On the question of propriety of dismissal by respondent judge of subject election case, the root cause of the controversy sued upon, the Court is of the opinion, and so holds, that the respondent judge ignored applicable pronouncements by this Court on the matter of payment of docketing fees. Respondent judge based the assailed dismissal of subject election protest on the ruling in Manchester Development Corporation Et. Al. v. Court of Appeals, Et. Al. 15 — that a case is deemed commenced only upon the payment of the docketing fee, and the court acquires jurisdiction thereover only upon payment of the prescribed docketing fee. He erroneously cited and placed reliance on the Manchester case in dismissing the said election protest, disregarding pronouncements by the court enjoining the application of such ruling in election cases.
In Sun Insurance Office , Ltd., Et. Al. v. Asuncion, Et Al., 16 the ruling in Manchester was modified in that it is not only the filing of the complaint or appropriate initiatory pleading but also the payment of the prescribed docketing fee, that vest jurisdiction in a trial court over the subject matter and/or nature of the action. However, where the filing of the initiatory pleading is not accompanied by payment of the docketing fee, the court may allow payment of such fee within a reasonable time but in no case beyond the prescriptive or reglementary period. 17
Be that as it may, the Court has categorically said that the doctrine enunciated in Manchester and in later cases cannot be made to apply in election cases. Thus, in Pahilan v. Tabala, Et. Al. 18 this Court held:chanroblesvirtuallawlibrary
"Furthermore, there are strong and compelling reasons to rule that the doctrine we have established in Manchester and cases subsequent thereto cannot be made to apply to election cases.
As we have earlier stated, the cases cited are ordinary civil actions whereas election cases are not. The rules which apply to ordinary civil actions may not necessarily serve the purpose of election cases, especially if we consider the fact that election laws are to be accorded utmost liberality in their interpretation and application, bearing in mind always that the will of the people must be upheld. Ordinary civil actions would generally involve private interests while all election cases are, at all times, invested with public interest which cannot be defeated by mere procedural or technical infirmities.
x x x
In the case now before us, and in election cases in general, it is not the amount of damages, if any, that is sought to be recovered which vests in the courts the jurisdiction to try the same. Rather, it is the nature of the action which is determinative of jurisdiction. Thus, regardless of the amount of damages claimed, the action will still have to be filed with the Regional Trial Court. In such a case, the evil sought to be avoided in Manchester and like cases will never arise. Peremptorily, there will be no occasion to apply the rulings in the cases mentioned. In addition, the filing fee to be paid in an election case is a fixed amount of P300.00. There will consequently be no opportunity for a situation to arise wherein an election contest will have to be dismissed for failure to state the exact amount of damages and thus evince an intent to deprive the Government of the docket fees due.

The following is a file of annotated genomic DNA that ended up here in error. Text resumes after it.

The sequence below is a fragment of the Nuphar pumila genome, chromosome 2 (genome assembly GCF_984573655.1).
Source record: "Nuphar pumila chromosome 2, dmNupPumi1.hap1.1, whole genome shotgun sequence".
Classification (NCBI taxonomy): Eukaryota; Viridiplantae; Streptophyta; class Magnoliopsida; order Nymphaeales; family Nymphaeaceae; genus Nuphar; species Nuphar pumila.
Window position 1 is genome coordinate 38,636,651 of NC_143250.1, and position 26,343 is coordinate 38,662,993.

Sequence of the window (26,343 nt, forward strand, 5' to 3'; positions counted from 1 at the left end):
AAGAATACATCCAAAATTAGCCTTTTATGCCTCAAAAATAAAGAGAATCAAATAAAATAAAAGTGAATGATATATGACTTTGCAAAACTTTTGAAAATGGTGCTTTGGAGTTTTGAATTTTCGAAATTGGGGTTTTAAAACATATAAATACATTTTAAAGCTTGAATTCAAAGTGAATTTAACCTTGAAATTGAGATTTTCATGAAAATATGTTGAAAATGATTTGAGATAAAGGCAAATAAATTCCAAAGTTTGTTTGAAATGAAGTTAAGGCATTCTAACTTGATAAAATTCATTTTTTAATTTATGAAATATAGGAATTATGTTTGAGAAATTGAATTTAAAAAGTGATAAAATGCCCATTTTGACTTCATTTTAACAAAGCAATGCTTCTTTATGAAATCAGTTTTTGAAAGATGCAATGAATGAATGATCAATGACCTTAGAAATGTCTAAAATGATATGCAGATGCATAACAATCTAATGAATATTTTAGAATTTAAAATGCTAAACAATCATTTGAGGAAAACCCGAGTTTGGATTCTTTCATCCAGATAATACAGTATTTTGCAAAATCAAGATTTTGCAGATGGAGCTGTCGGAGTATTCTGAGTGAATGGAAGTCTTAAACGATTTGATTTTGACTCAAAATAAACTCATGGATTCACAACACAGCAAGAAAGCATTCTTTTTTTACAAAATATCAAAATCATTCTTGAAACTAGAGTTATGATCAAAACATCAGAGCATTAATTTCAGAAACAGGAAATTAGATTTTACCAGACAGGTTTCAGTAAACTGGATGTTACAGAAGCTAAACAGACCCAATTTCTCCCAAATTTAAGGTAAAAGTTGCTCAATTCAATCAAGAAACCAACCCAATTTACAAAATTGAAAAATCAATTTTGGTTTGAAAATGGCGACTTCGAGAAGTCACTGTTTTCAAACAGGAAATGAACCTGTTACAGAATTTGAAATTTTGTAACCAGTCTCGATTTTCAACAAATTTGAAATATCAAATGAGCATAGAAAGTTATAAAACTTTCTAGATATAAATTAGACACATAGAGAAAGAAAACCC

x x x
To summarize, the evil sought to be avoided in Manchester and similar cases can never obtain in election cases since (1) the filing fee in an election case is fixed and not dependent on the amount of damages sought to be recovered, if any; and (2) a claim for damages in an election case is merely ancillary to the main cause of action and is not even determinative of the court’s jurisdiction which is governed by the nature of the action filed."cralaw virtua1aw library
As a matter of public policy, not every error or mistake of a judge in the performance of his official duties renders him liable. In the absence of fraud, dishonesty or corruption, the acts of a judge in his official capacity do not always constitute misconduct although the same acts may be erroneous. A judge may not be disciplined for error of judgment absent proof that such error was made with a conscious and deliberate intent to cause an injustice. This does not mean, however, that a judge need not observe propriety, discreteness and due care in the performance of his official functions. 19
But the attendant facts and circumstances in the present administrative case, call for the exercise by the Court of its disciplinary power. The charge against the respondent judge is not a mere error of judgment but utter disregard of established rules amounting to gross ignorance of the law.